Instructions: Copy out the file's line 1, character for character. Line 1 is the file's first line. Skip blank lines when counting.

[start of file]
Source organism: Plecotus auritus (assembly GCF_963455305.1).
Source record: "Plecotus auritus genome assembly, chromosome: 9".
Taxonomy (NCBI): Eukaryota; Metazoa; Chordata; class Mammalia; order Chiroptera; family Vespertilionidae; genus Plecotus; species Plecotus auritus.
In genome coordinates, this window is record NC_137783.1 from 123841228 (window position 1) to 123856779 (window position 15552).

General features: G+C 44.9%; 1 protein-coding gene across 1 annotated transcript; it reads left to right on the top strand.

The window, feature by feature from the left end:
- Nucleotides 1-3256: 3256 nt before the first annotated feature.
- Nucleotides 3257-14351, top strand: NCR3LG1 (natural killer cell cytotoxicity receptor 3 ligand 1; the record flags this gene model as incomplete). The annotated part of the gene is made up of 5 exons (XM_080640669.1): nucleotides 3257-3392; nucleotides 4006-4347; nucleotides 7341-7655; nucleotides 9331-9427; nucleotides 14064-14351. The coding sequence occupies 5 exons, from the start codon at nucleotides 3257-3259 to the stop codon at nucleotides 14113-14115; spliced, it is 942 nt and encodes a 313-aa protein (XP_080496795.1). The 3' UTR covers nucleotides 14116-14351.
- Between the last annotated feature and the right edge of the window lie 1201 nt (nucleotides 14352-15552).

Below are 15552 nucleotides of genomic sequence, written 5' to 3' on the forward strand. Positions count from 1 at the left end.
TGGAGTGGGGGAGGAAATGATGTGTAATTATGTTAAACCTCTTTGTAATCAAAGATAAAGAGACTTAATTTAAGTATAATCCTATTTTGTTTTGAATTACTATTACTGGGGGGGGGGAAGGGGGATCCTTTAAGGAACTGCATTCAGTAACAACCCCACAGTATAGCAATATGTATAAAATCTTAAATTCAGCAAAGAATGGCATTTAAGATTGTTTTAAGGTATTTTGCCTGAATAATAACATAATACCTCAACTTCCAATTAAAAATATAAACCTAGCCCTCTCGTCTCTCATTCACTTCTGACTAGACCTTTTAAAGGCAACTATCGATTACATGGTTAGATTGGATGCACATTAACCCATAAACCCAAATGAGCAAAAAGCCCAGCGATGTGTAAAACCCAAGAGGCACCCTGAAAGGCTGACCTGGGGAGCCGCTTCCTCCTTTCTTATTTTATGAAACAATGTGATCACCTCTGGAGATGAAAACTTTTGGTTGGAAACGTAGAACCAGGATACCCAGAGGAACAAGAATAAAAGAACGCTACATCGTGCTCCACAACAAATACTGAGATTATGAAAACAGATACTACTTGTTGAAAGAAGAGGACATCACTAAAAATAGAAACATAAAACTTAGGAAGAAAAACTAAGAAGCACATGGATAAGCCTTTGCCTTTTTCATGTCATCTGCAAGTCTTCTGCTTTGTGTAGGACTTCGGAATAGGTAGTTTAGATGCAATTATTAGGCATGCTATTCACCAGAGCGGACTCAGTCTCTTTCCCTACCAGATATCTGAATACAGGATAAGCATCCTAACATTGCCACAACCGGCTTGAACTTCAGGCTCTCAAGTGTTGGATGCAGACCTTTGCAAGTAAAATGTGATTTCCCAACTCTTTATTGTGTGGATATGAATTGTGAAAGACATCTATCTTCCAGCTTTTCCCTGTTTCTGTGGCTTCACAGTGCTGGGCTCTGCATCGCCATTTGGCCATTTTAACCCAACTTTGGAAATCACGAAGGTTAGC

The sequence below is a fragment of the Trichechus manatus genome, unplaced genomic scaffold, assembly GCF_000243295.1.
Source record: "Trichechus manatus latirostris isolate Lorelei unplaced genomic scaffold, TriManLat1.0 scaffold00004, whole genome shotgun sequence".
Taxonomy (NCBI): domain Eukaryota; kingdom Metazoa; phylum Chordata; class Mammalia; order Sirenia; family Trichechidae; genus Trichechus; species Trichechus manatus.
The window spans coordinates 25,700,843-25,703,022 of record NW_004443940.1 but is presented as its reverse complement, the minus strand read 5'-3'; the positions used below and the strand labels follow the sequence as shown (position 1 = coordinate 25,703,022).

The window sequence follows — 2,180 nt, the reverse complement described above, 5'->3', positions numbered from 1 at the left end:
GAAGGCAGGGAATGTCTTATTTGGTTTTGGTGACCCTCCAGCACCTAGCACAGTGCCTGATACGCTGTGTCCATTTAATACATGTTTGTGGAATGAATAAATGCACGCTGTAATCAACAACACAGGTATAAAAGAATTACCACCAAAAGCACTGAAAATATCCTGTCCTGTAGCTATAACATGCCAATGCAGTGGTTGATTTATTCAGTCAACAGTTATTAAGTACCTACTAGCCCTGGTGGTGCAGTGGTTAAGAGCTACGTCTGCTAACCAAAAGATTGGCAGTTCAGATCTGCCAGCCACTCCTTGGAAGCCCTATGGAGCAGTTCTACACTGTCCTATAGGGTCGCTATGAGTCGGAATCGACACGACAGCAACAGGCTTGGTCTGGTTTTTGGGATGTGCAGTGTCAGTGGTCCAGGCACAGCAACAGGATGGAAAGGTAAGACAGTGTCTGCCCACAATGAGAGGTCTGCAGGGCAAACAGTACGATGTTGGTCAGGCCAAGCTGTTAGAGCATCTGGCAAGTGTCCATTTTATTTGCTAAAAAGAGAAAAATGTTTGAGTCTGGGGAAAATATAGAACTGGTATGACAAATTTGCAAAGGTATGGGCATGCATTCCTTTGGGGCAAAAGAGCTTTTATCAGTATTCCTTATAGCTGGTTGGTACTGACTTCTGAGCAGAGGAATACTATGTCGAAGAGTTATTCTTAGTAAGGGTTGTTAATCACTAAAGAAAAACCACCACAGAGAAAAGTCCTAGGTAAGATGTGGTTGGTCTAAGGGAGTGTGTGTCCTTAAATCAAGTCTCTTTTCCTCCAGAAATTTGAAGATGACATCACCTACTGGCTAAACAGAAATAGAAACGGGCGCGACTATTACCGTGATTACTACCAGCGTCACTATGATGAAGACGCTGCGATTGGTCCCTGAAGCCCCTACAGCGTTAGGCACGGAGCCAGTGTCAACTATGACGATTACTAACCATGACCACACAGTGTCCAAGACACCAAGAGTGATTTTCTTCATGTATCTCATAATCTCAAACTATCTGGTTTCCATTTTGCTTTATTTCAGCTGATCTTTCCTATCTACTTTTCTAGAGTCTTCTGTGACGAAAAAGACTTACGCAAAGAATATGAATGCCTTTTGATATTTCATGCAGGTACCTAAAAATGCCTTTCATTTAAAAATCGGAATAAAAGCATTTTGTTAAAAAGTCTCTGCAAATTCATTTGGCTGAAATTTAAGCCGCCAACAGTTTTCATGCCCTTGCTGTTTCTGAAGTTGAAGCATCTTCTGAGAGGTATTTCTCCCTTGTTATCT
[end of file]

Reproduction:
Source organism: Plecotus auritus (assembly GCF_963455305.1).